The praise for Million Dollar Baby might have waned over the years and upon its release got its fair share of spoofs, but 8 years later I still loved just about every minute of it even if it’s as depressing as all hell.
Genre(s): Drama, Sports
Warner Bros. | PG13 – 132 min. – $19.98 | February 4, 2014
Directed by: Clint Eastwood
Writer(s): F.X. Toole (stories from “Rope Burns”); Paul Haggis (screenplay)
Cast: Clint Eastwood, Hilary Swank, Morgan Freeman, Jay Baruchel
Theatrical Release Date: December 15, 2004 (limited); January 28, 2005 (wide)
Features: Commentary, Featurettes, Theatrical Trailer
Number of Discs: 1
Audio: English (DTS-HD MA 5.1), Spanish (Dolby Digital 2.0)
Video: 1080p/Widescreen 2.40
Subtitles: English SDH, French, Spanish
Disc Size: 24.1 GB
Region(s): A, B, C
THE MOVIE – 4.5/5
Plot Outline: Frankie Dunn (CLINT EASTWOOD) is a cranky old boxing gym owner and has trained numerous fighters over the years. After a bout, he’s contacted by Maggie Fitzgerald (HILARY SWANK), a spunky girl raised by a white trash family. She wants Frankie to train her but he barks, as only Eastwood can, that he doesn’t train girls. But Maggie persistent showing up at his gym until finally Frankie relents and begins training her and discovers she has what it takes to become a fighter and signs her up, reluctantly, for bouts in the female boxing championship.
Quick Hit Review: Million Dollar Baby succeeds between Paul Haggis’ Academy Award-nominated screenplay, the characters and the amazing performances from Hilary Swank, Clint Eastwood and Morgan Freeman. It’s a harrowing movie from beginning to finish and not exactly one you’d want to revisit all that often despite the film’s bright spots.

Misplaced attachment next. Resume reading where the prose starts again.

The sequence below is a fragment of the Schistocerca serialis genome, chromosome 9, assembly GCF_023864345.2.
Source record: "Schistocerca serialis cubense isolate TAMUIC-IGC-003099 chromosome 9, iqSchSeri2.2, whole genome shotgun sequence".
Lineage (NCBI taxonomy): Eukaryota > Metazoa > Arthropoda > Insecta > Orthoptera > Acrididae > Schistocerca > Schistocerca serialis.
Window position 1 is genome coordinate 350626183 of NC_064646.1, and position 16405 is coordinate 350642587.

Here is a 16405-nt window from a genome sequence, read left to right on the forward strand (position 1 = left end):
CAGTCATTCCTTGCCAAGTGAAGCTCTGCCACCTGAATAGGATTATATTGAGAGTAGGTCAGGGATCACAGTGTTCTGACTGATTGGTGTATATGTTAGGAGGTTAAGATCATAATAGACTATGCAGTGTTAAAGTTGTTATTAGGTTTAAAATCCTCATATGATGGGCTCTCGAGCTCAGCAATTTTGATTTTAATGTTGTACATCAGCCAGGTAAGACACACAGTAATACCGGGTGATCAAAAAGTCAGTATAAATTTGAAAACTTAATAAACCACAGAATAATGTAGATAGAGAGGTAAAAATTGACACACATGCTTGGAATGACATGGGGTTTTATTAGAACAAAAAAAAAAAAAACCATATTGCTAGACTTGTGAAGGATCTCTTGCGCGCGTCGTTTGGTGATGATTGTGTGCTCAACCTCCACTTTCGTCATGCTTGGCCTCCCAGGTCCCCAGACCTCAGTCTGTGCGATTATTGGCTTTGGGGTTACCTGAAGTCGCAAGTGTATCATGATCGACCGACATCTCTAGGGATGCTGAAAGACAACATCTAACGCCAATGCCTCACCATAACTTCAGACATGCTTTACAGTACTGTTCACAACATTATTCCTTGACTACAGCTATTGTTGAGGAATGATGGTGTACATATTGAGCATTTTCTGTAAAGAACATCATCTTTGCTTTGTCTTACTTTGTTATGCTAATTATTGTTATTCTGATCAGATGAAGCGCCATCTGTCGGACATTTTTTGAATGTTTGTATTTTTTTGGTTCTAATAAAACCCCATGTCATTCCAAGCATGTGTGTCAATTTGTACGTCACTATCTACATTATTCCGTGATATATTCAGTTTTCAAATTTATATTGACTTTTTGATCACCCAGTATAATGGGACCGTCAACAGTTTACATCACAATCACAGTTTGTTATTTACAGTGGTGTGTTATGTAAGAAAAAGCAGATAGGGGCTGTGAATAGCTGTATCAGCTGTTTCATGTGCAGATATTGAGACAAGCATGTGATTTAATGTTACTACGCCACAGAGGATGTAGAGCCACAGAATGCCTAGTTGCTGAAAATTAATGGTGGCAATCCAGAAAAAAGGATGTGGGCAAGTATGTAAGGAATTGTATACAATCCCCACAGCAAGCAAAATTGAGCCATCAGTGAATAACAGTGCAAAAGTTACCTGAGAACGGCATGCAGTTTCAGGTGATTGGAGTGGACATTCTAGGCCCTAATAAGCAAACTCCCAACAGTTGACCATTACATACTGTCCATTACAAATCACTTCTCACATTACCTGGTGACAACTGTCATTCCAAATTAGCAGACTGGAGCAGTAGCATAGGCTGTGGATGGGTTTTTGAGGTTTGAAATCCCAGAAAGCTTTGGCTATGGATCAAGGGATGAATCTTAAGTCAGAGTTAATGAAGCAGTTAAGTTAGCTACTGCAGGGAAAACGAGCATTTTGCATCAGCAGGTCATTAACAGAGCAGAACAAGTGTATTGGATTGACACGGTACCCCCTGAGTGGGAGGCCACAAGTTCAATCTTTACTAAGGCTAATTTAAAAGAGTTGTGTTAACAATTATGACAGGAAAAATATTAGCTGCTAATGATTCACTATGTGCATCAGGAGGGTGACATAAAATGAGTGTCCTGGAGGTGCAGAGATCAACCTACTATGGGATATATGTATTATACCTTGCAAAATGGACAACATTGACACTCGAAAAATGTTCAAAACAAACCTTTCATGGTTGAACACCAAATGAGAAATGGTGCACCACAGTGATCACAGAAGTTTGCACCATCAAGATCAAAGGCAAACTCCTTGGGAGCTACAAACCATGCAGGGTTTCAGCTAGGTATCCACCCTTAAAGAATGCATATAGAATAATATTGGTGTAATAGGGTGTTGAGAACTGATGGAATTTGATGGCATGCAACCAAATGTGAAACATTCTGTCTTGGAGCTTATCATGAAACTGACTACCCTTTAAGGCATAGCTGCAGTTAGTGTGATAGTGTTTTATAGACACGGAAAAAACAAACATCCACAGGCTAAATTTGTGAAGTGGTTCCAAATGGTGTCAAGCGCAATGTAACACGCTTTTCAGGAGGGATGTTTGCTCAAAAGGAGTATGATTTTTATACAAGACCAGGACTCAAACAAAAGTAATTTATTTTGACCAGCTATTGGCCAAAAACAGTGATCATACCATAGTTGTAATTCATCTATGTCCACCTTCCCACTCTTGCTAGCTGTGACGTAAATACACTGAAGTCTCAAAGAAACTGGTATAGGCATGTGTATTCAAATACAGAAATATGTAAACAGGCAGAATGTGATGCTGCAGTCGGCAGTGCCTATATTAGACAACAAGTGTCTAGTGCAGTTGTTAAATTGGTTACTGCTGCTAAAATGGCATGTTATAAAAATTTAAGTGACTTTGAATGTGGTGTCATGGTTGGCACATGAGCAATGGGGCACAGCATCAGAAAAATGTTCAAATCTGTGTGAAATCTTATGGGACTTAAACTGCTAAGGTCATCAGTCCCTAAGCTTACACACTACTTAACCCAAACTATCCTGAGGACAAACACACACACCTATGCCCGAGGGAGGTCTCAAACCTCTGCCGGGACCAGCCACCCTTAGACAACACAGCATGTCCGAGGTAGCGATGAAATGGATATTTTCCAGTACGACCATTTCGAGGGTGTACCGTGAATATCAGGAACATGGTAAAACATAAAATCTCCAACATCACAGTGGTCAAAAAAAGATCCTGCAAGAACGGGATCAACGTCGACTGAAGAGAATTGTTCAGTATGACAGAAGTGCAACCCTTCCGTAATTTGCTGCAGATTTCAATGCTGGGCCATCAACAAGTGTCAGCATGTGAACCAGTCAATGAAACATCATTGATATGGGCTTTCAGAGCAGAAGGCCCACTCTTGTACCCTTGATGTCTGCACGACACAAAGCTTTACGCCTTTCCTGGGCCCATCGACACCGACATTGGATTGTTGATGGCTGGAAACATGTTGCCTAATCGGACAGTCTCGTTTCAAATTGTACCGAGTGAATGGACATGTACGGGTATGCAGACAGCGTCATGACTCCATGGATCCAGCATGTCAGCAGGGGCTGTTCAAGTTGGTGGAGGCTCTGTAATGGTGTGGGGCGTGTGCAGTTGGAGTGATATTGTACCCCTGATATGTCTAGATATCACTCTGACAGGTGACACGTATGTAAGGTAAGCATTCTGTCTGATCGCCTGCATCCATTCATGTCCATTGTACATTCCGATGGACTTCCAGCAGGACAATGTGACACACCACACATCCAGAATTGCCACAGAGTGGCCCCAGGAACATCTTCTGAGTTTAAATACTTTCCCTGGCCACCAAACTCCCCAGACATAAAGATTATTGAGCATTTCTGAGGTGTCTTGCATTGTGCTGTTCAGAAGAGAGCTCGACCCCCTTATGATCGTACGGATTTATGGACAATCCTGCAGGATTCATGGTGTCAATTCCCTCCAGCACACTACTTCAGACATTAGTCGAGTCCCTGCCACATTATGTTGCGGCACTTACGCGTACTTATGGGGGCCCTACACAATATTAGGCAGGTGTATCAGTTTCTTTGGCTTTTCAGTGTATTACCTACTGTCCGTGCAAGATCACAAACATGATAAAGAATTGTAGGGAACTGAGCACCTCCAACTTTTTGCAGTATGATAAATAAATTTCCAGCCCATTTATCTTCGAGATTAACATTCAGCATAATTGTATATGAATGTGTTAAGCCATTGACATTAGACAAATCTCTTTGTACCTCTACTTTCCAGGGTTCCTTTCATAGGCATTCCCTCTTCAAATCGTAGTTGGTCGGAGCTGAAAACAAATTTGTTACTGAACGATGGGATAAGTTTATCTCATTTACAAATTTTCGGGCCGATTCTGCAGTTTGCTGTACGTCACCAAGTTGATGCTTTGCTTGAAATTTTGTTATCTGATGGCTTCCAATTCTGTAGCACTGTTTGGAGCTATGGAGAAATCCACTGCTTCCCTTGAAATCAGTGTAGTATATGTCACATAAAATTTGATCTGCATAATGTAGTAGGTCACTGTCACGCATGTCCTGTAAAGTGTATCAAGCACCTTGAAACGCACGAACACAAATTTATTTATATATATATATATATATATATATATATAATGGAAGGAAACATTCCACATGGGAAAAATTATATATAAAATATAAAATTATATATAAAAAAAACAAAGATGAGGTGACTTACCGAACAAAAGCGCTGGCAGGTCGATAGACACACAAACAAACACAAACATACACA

SPECIAL FEATURES – 3.5/5
All the features from the original release(s) have been ported over and also include a couple new items.
Audio Commentary – Producer Albert Ruddy sits down for this new track and recounts many of the same stories seen in the featurettes but he does keep the momentum going, it’s a shame though he couldn’t be joined by Paul Haggis or maybe Hilary Swank.
Million Dollar Baby: On the Ropes (26:04; HD) is a new retrospective featurette with interviews by the cast (Hilary Swank, Morgan Freeman) and crew (Director/Producer Clint Eastwood, Writer/Producer Paul Haggis, Producers Albert Ruddy, and Tom Rosenberg). I believe some of the interviews were culled together from older footage mixed with new.
James Lipton Takes on Three (24:45; SD) – Lipton, in an informal setting, interviews Eastwood, Swank and Freeman about MDB following their Oscar wins.
Born to Fight (19:13; SD) looks at the boxing elements and the meaning it has in the movie.
The Producers: Round 15 (13:05; SD) finds Albert S. Ruddy, Paul Haggis and Tom Rosenberg discussing the movie.
Theatrical Trailer (2:28; HD)
VIDEO – 3.0/5
Well, unfortunately the latest release, third if you don’t count the two Clint Eastwood collections, seems to have the same old 1080p high-definition transfer (VC-1 codec), shown in 2.40 widescreen aspect ratio, that was mastered years ago. And frankly, this isn’t the best looking transfer where blacks are pushed to the extreme, detail levels are at best adequate and there were some signs of pixilation in many scenes. For a movie that garnered 4 Academy Awards including Best Picture, it’s a shame Warner has chosen not to give it proper treatment.
AUDIO – 3.75/5
On the plus side, the disc does include a 5.1 DTS-HD Master Audio track which, no pun intended, does pack a decent punch. Dialogue levels are crisp and clear through the center channel while the front and rear channels are relegated for ambient noises, such as the chants during the fight scenes, and Eastwood’s haunting, yet subdued, score comes through nicely.
OVERALL – 3.5/5
Overall, the praise for Million Dollar Baby might have waned over the years and upon its release got its fair share of spoofs, but 8 years later I still loved just about every minute of it even if it’s as depressing as all hell. As for the latest Blu-ray released by Warner, the audio might’ve been an upgrade but the VC-1 codec is old and the transfer itself was subpar. At least this release does contain a new commentary and a 25-minute retrospective featurette with the major players involved.